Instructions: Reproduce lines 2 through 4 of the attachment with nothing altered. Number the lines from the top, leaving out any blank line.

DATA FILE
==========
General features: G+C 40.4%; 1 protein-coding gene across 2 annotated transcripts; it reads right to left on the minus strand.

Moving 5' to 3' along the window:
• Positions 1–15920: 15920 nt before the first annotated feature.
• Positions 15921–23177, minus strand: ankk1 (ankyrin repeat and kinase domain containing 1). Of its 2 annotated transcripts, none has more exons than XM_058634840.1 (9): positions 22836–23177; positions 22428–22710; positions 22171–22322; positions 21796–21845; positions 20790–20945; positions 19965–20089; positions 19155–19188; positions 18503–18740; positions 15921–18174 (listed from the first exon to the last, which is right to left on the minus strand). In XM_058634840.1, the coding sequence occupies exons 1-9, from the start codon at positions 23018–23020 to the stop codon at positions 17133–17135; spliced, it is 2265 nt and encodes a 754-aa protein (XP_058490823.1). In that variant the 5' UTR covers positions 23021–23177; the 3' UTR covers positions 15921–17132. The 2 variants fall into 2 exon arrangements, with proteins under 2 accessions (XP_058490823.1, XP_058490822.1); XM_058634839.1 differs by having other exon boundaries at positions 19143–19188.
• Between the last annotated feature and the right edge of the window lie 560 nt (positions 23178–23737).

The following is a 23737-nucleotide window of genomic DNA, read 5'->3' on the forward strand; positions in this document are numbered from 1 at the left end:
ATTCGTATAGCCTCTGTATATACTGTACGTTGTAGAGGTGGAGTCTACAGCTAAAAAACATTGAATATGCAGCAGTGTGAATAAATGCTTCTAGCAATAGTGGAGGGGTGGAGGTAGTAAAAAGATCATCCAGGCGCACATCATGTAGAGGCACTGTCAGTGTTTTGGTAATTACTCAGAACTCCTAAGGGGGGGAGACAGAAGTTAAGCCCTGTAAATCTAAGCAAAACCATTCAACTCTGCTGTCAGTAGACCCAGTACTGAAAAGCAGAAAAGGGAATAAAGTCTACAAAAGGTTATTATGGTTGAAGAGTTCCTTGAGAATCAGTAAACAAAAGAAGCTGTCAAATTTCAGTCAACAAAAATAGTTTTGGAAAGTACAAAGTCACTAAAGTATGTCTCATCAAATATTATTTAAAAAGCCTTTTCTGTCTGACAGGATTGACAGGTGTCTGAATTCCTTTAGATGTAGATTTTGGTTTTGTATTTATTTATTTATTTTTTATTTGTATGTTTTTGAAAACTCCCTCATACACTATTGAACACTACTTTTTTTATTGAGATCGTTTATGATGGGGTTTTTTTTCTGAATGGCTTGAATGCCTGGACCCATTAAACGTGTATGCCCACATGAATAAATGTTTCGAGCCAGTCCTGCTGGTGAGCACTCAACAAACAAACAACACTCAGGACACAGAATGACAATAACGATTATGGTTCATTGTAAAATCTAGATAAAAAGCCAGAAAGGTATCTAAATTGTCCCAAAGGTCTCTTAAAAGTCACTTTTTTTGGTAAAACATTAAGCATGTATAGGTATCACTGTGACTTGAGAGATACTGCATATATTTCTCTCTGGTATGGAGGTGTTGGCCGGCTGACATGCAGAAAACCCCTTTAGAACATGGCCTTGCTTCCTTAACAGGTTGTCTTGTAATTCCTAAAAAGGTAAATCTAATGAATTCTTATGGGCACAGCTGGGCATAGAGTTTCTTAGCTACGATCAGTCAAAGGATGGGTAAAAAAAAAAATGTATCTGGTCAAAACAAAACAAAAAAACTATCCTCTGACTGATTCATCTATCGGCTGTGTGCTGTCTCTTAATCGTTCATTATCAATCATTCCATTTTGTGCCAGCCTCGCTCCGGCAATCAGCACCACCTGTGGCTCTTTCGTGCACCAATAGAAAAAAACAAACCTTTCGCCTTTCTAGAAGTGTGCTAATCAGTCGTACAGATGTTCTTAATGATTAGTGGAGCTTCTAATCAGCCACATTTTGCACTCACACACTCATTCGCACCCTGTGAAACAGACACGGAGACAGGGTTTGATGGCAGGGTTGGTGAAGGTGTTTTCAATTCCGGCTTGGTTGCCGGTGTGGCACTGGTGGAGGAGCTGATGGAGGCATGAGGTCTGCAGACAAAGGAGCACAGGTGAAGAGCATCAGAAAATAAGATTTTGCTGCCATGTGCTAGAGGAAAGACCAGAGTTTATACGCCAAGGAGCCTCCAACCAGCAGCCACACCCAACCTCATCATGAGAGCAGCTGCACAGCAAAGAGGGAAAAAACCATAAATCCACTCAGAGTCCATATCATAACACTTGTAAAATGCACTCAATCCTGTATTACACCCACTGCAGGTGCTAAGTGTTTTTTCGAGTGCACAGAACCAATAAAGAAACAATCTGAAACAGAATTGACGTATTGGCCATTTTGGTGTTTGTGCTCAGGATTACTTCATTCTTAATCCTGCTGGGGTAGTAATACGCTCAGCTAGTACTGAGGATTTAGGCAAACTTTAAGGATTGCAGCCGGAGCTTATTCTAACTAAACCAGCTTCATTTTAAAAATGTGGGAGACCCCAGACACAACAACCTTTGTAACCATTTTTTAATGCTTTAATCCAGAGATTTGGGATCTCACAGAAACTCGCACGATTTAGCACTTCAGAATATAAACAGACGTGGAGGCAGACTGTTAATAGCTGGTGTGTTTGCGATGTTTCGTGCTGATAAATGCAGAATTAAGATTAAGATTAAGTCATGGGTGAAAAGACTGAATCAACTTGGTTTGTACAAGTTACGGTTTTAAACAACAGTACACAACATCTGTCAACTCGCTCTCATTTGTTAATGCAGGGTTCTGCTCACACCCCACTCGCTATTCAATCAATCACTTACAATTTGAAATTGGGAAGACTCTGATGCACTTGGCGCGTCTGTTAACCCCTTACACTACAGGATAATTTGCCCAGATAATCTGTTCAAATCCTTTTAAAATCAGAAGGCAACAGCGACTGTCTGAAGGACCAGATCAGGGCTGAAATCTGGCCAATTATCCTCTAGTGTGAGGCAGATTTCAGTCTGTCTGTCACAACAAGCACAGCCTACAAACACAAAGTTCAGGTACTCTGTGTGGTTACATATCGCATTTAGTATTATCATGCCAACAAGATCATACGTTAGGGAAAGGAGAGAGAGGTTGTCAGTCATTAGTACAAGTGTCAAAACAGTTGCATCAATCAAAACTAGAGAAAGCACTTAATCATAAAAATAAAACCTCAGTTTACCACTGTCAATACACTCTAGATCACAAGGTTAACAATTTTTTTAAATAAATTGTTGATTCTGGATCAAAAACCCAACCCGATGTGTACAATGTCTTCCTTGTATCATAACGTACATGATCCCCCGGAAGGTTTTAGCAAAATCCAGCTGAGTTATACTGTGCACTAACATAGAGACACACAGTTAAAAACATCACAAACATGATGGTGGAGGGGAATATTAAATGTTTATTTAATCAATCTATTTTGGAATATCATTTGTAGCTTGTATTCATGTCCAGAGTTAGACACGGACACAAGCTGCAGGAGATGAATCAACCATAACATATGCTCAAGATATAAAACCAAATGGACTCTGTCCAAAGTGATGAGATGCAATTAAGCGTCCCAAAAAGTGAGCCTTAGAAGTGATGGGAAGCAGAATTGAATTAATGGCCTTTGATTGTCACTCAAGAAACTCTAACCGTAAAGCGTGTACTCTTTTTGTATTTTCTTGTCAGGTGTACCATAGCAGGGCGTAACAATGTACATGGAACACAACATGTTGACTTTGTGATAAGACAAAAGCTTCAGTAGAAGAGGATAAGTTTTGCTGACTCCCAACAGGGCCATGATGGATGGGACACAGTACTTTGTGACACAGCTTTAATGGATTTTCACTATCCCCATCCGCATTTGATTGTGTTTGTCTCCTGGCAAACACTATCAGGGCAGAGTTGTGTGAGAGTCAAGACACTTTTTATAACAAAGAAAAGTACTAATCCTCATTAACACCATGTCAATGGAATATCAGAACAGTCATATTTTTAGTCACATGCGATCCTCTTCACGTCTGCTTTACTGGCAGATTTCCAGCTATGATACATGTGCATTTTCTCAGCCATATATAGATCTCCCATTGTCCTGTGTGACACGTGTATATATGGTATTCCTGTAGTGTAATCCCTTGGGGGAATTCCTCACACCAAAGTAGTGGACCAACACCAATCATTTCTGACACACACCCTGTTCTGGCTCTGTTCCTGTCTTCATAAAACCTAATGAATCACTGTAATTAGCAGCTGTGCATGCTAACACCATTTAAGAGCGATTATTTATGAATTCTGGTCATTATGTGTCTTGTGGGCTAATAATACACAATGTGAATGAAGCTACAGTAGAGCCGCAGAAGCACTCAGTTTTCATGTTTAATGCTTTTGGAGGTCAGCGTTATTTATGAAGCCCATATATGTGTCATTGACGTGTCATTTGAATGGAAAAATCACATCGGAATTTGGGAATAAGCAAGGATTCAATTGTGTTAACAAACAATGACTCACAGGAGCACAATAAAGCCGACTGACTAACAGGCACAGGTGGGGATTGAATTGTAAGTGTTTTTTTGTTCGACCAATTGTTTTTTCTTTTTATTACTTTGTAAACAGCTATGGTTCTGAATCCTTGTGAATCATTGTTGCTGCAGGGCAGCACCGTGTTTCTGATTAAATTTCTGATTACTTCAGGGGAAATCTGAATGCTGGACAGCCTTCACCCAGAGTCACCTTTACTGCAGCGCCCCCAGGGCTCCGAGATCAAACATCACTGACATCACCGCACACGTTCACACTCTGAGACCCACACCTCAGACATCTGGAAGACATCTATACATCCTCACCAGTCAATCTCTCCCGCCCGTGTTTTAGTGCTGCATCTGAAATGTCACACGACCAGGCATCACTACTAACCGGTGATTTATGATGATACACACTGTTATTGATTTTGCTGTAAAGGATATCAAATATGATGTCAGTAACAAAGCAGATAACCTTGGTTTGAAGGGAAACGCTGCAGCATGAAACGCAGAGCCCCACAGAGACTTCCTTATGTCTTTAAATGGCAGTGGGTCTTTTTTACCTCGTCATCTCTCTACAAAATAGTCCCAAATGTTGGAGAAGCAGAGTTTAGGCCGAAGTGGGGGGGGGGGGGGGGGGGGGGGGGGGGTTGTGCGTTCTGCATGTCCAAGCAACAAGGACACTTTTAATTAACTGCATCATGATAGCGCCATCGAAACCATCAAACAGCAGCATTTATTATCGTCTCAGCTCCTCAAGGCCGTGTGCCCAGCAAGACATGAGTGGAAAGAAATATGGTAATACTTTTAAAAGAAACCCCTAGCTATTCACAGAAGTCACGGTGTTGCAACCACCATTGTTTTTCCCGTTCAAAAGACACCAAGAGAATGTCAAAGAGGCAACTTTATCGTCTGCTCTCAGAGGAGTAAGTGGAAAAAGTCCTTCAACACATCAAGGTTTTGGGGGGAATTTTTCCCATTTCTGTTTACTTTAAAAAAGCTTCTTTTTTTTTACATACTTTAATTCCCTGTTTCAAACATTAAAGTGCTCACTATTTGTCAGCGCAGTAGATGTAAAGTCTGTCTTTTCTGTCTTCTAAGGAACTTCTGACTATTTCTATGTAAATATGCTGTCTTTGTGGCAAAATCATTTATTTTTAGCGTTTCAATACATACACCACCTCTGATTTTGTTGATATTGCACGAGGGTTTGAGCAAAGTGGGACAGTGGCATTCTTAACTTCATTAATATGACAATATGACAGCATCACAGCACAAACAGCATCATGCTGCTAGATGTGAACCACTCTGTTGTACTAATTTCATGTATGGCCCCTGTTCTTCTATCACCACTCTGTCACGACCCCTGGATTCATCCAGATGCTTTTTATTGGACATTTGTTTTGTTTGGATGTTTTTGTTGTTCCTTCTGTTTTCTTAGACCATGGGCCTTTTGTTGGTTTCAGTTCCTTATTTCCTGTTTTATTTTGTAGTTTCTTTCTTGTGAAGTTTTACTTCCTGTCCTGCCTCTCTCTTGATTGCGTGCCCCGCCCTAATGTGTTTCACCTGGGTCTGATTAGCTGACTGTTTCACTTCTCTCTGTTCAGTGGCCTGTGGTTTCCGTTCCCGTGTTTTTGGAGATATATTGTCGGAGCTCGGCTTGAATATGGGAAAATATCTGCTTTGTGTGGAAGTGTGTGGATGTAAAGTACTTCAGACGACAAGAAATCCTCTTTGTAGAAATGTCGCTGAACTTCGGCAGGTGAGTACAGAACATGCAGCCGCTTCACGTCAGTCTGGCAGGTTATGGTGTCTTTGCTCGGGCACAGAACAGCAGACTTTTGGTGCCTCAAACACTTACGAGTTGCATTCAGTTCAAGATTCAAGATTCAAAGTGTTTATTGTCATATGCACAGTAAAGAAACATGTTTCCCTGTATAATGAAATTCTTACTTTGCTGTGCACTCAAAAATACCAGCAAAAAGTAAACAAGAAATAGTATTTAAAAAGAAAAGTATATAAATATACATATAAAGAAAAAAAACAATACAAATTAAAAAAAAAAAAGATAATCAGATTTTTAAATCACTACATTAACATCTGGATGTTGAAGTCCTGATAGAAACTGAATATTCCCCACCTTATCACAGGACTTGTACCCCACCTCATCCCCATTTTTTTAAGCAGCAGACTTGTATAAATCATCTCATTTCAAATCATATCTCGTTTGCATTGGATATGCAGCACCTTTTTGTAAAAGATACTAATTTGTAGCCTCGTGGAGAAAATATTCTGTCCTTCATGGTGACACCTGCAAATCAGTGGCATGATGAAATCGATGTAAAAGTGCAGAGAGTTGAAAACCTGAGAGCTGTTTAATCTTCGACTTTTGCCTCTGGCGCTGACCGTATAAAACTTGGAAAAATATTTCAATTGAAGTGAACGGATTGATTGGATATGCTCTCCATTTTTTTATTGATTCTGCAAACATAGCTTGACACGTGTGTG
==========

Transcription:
Moving 5' to 3' along the window:
• Positions 1–15920: 15920 nt before the first annotated feature.
• Positions 15921–23177, minus strand: ankk1 (ankyrin repeat and kinase domain containing 1). Of its 2 annotated transcripts, none has more exons than XM_058634840.1 (9): positions 22836–23177; positions 22428–22710; positions 22171–22322; positions 21796–21845; positions 20790–20945; positions 19965–20089; positions 19155–19188; positions 18503–18740; positions 15921–18174 (listed from the first exon to the last, which is right to left on the minus strand). In XM_058634840.1, the coding sequence occupies exons 1-9, from the start codon at positions 23018–23020 to the stop codon at positions 17133–17135; spliced, it is 2265 nt and encodes a 754-aa protein (XP_058490823.1). In that variant the 5' UTR covers positions 23021–23177; the 3' UTR covers positions 15921–17132. The 2 variants fall into 2 exon arrangements, with proteins under 2 accessions (XP_058490823.1, XP_058490822.1); XM_058634839.1 differs by having other exon boundaries at positions 19143–19188.